|http://ghr.nlm.nih.gov/ A service of the U.S. National Library of Medicine®|
The official name of this gene is “pyruvate carboxylase.”
PC is the gene's official symbol. The PC gene is also known by other names, listed below.
The PC gene provides instructions for making an enzyme called pyruvate carboxylase. This enzyme is active in mitochondria, which are the energy-producing centers within cells.
Pyruvate carboxylase is responsible for a chemical reaction that converts a molecule called pyruvate to another molecule called oxaloacetate. This reaction is essential for several different cellular functions. In the kidneys and liver, it is the first step in a process called gluconeogenesis. Gluconeogenesis generates glucose, a simple sugar that is the body's main energy source. This chemical reaction also occurs in the pancreas, where it helps regulate the secretion of a hormone called insulin. Insulin controls the amount of glucose in the blood that is passed into cells for conversion to energy.
In fat-storing (adipose) tissue, pyruvate carboxylase is involved in the formation of certain fats (lipogenesis). This enzyme also plays an important role in the nervous system, where it replenishes the building blocks needed to make brain chemicals called neurotransmitters. Additionally, pyruvate carboxylase is necessary for the formation of myelin, which is the fatty covering that insulates and protects certain nerve cells.
Only a few mutations in the PC gene have been identified in people with pyruvate carboxylase deficiency. Some of these mutations change a single protein building block (amino acid) in pyruvate carboxylase, which may reduce the amount of this enzyme in cells or disrupt its ability to effectively convert pyruvate to oxaloacetate. Other genetic changes lead to the production of an abnormally short version of the enzyme that is completely nonfunctional.
If pyruvate carboxylase is missing or altered, it cannot carry out its role in generating glucose. Any disruption in gluconeogenesis impairs the body's ability to make energy in mitochondria. Additionally, a loss of pyruvate carboxylase allows potentially toxic compounds such as lactic acid and ammonia to build up and damage organs and tissues. Researchers suggest that the loss of pyruvate carboxylase function in the nervous system, particularly the role of the enzyme in myelin formation and neurotransmitter production, also contributes to the neurologic features of pyruvate carboxylase deficiency.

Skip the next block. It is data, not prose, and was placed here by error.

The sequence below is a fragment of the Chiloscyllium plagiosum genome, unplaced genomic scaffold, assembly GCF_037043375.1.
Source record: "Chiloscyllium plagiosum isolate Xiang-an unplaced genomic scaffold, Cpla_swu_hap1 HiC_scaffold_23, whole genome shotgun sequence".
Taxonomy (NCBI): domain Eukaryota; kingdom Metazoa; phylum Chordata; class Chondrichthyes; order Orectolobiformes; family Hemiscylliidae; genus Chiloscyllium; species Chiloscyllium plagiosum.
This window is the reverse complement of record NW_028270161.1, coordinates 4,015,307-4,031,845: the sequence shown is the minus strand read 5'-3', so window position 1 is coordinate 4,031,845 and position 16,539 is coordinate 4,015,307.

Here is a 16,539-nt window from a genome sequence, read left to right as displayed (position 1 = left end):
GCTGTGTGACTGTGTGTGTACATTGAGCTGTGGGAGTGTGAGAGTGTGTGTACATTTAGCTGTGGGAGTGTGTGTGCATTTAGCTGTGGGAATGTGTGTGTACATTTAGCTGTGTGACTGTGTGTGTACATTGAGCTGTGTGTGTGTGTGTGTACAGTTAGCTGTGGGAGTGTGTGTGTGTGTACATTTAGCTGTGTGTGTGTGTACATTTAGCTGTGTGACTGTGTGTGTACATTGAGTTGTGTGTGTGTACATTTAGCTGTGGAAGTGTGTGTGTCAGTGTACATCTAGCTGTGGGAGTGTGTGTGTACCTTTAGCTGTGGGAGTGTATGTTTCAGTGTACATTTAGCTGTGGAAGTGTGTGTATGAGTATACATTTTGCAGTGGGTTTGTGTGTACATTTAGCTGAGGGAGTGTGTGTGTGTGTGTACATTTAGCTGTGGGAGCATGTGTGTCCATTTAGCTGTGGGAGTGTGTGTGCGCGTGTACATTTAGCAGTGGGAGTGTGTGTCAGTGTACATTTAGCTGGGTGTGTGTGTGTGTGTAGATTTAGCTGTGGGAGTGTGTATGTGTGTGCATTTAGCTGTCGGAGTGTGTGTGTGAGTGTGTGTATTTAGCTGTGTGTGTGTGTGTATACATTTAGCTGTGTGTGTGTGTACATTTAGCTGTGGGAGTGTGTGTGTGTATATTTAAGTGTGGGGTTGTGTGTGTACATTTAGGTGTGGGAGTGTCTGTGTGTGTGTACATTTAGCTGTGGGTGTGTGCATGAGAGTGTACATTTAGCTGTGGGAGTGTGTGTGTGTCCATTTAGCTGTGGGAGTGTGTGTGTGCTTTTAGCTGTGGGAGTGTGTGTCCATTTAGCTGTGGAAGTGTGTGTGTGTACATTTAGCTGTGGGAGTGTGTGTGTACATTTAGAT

Cytogenetic Location: 11q13.4-q13.5
Molecular Location on chromosome 11: base pairs 66,615,996 to 66,725,846
The PC gene is located on the long (q) arm of chromosome 11 between positions 13.4 and 13.5.
More precisely, the PC gene is located from base pair 66,615,996 to base pair 66,725,846 on chromosome 11.
See How do geneticists indicate the location of a gene? (http://ghr.nlm.nih.gov/handbook/howgeneswork/genelocation) in the Handbook.
You and your healthcare professional may find the following resources about PC helpful.
You may also be interested in these resources, which are designed for genetics professionals and researchers.
See How are genetic conditions and genes named? (http://ghr.nlm.nih.gov/handbook/mutationsanddisorders/naming) in the Handbook.
amino acid ; ammonia ; biotin ; carboxylase ; deficiency ; enzyme ; gene ; gluconeogenesis ; glucose ; hormone ; insulin ; lactic acid ; lipogenesis ; mitochondria ; molecule ; nervous system ; neurologic ; neurotransmitters ; pancreas ; protein ; secretion ; simple sugar ; tissue ; toxic
You may find definitions for these and many other terms in the Genetics Home Reference Glossary (http://www.ghr.nlm.nih.gov/glossary).
The resources on this site should not be used as a substitute for professional medical care or advice. Users seeking information about a personal genetic disease, syndrome, or condition should consult with a qualified healthcare professional. See How can I find a genetics professional in my area? (http://ghr.nlm.nih.gov/handbook/consult/findingprofessional) in the Handbook.